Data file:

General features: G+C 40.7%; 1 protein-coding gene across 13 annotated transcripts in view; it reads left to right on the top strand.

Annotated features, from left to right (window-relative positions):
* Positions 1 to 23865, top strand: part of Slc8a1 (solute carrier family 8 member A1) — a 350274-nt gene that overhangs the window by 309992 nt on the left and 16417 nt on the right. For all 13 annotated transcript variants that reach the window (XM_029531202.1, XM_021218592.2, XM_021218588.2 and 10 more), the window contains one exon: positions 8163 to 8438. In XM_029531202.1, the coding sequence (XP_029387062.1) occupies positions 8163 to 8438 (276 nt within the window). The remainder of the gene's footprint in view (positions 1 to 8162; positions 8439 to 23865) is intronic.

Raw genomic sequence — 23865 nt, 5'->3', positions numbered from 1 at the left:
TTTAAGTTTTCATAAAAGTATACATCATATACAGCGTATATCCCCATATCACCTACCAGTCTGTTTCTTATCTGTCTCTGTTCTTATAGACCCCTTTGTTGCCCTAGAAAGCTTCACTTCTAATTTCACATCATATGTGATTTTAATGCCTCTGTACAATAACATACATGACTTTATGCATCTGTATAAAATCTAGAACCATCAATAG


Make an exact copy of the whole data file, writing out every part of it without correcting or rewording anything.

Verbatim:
General features: G+C 40.7%; 1 protein-coding gene across 13 annotated transcripts in view; it reads left to right on the top strand.

Annotated features, from left to right (window-relative positions):
* Positions 1 to 23865, top strand: part of Slc8a1 (solute carrier family 8 member A1) — a 350274-nt gene that overhangs the window by 309992 nt on the left and 16417 nt on the right. For all 13 annotated transcript variants that reach the window (XM_029531202.1, XM_021218592.2, XM_021218588.2 and 10 more), the window contains one exon: positions 8163 to 8438. In XM_029531202.1, the coding sequence (XP_029387062.1) occupies positions 8163 to 8438 (276 nt within the window). The remainder of the gene's footprint in view (positions 1 to 8162; positions 8439 to 23865) is intronic.

Raw genomic sequence — 23865 nt, 5'->3', positions numbered from 1 at the left:
TTTAAGTTTTCATAAAAGTATACATCATATACAGCGTATATCCCCATATCACCTACCAGTCTGTTTCTTATCTGTCTCTGTTCTTATAGACCCCTTTGTTGCCCTAGAAAGCTTCACTTCTAATTTCACATCATATGTGATTTTAATGCCTCTGTACAATAACATACATGACTTTATGCATCTGTATAAAATCTAGAACCATCAATAG